Workers at Top Wall Street Firms Give Millions More to Dems
Based on media coverage, conventional wisdom suggests Wall Street would favor Republican Party candidates when donating to campaigns. But that‚Äôs not the case.
According to the Center for Responsive Politics Web site OpenSecrets.org, out the top 25 political contributors for the 2008 election cycle, nine were Wall Street banking or investment firms, including the now defunct firm Lehman Brothers. Employees at eight of those nine firms gave more money to Democratic candidates ‚Äď nearly $17 million to Democratic candidates versus only $11 million to their Republican counterparts. That‚Äôs 60 percent for Democrats to only 40 percent for Republicans.
Four of the top six overall donors are Wall Street financial firms participating in part of the recently passed $850 billion bailout ‚Äď Goldman Sachs (NYSE:GS), Citigroup (NYSE:C), JP Morgan Chase (NYSE:JPM) and Morgan Stanley (NYSE:MS). Employees of those firms gave $10.4 million to Democrats and $6 million to Republicans or 63 percent Democrat. Employees of bank Goldman Sachs alone gave $3.6 million to Democrats and $1.3 million to Republicans, a nearly 3-to-1 ratio.
Still, the Democratic presidential nominee Sen. Barack Obama criticized Republican President George W. Bush for putting Wall Street before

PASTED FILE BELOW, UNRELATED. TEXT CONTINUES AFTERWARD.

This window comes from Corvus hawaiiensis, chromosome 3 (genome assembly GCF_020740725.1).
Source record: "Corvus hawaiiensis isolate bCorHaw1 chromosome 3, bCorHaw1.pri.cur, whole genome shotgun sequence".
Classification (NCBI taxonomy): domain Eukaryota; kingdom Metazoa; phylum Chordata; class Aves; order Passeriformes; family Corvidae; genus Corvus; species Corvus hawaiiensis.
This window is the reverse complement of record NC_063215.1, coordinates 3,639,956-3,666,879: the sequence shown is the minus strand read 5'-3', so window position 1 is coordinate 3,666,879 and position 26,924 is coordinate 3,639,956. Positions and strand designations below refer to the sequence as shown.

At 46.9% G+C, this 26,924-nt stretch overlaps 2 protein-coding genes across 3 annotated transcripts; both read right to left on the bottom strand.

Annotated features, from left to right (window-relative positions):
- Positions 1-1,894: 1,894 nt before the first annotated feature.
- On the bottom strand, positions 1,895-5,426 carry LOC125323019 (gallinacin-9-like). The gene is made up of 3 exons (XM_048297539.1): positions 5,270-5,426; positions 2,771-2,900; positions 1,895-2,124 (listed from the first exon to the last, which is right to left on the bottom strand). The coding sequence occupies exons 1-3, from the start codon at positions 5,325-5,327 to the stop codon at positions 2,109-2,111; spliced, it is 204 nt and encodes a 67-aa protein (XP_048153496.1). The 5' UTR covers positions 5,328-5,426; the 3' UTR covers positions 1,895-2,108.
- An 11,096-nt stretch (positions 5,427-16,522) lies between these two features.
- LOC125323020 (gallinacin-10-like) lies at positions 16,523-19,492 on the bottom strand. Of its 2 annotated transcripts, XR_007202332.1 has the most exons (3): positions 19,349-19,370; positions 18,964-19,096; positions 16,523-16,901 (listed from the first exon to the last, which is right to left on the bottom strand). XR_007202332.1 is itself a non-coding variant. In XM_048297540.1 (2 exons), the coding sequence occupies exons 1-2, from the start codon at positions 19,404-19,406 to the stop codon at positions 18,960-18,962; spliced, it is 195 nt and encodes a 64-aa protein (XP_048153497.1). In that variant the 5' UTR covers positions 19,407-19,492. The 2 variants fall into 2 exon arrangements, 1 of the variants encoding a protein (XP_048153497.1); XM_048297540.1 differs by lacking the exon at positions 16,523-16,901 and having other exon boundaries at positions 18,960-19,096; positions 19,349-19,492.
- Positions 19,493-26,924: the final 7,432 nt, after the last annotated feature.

And, Obama has had his blame game message conveyed by the media in many cases ‚Äď that ‚ÄúRepublican policies‚ÄĚ are behind the financial crisis.
‚ÄúBarack Obama and Joe Biden ‚Äď they deliver a tag team attack on John McCain,‚ÄĚ CNN ‚ÄúThe Situation Room‚ÄĚ host Wolf Blitzer said on Sept. 15. ‚ÄúThey say Republican policies are to blame for this latest financial blow and they‚Äôre accusing the McCain camp of smears and deception.‚ÄĚ
Although Republican presidential candidate Sen. John McCain has had harsh words for ‚ÄúWall Street greed,‚ÄĚ the media in many instances have linked the GOP to the Wall Street crisis, despite donations from Wall Street being a huge part of funding for the Obama campaign.
‚ÄúI was just in Ohio this past week and I can tell you in small towns in Ohio, the economic debate is dominating and it‚Äôs not so much that they are in love with Obama plan but they are tired of Republican policy and saying they are though the hearing much different from John McCain,‚ÄĚ CNN‚Äôs John King said on the Oct. 7 ‚ÄúLou Dobbs Tonight.‚ÄĚ ‚ÄúSo that is his challenge to prove he has an economic plan and prove it is different from the current administration.‚ÄĚ
And that echo of the Democratic candidates by the media has had an effect on public opinion. According to a Sept. 22 CNN/Opinion Research Corp. poll, 47 percent of registered voters polled blamed Republicans for the problems facing financial institutions and the stock market versus only 24 percent that have blame Democratic candidates.
Even when companies outside the top 25 are counted, Democratic support is strong. Out of the top 100 political contributors for the 2008 election cycle, 16 were Wall Street banking or investment firms, including Bear Stearns. Employees of those 16 firms gave more to Democratic candidates ‚Äď $22 million versus $16 million to GOP candidates. That‚Äôs 58 percent for Democrats.
The data from the Center for Responsive Politics are based on contributions from PACs and individuals giving $200 or more to federal candidates and parties as reported to the Federal Election Commission, released on Oct. 19.